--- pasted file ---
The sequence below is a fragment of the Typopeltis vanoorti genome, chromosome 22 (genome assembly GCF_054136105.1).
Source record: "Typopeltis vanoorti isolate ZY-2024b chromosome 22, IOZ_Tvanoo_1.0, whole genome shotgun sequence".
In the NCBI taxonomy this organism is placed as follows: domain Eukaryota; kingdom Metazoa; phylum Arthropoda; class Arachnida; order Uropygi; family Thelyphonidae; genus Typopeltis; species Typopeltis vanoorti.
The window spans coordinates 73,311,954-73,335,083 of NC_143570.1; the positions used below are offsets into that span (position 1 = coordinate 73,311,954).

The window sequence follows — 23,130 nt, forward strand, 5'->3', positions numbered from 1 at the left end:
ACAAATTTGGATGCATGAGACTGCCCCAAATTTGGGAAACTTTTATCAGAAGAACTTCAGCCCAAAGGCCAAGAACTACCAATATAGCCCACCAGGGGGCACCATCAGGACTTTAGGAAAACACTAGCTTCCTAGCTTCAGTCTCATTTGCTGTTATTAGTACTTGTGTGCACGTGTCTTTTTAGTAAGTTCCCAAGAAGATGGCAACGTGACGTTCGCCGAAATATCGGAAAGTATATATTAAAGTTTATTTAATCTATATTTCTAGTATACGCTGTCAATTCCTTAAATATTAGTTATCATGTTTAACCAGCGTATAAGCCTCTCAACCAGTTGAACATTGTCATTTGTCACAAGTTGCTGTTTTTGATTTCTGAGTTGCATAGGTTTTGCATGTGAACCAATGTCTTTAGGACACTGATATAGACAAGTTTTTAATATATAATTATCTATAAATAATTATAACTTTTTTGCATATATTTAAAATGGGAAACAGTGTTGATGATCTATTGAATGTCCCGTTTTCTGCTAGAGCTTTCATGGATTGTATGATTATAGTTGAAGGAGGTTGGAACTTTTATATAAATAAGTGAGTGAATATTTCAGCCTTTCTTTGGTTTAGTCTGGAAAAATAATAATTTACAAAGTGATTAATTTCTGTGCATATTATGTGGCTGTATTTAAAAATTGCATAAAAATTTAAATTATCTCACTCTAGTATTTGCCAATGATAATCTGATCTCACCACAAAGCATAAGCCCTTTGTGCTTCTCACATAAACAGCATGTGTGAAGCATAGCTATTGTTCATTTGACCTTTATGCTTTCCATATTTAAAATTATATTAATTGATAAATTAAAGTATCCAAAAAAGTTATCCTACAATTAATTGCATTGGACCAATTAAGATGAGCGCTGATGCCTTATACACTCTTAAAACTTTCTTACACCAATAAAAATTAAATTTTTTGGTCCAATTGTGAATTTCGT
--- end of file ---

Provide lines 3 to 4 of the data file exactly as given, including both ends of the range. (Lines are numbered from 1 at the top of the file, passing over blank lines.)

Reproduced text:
In the NCBI taxonomy this organism is placed as follows: domain Eukaryota; kingdom Metazoa; phylum Arthropoda; class Arachnida; order Uropygi; family Thelyphonidae; genus Typopeltis; species Typopeltis vanoorti.
The window spans coordinates 73,311,954-73,335,083 of NC_143570.1; the positions used below are offsets into that span (position 1 = coordinate 73,311,954).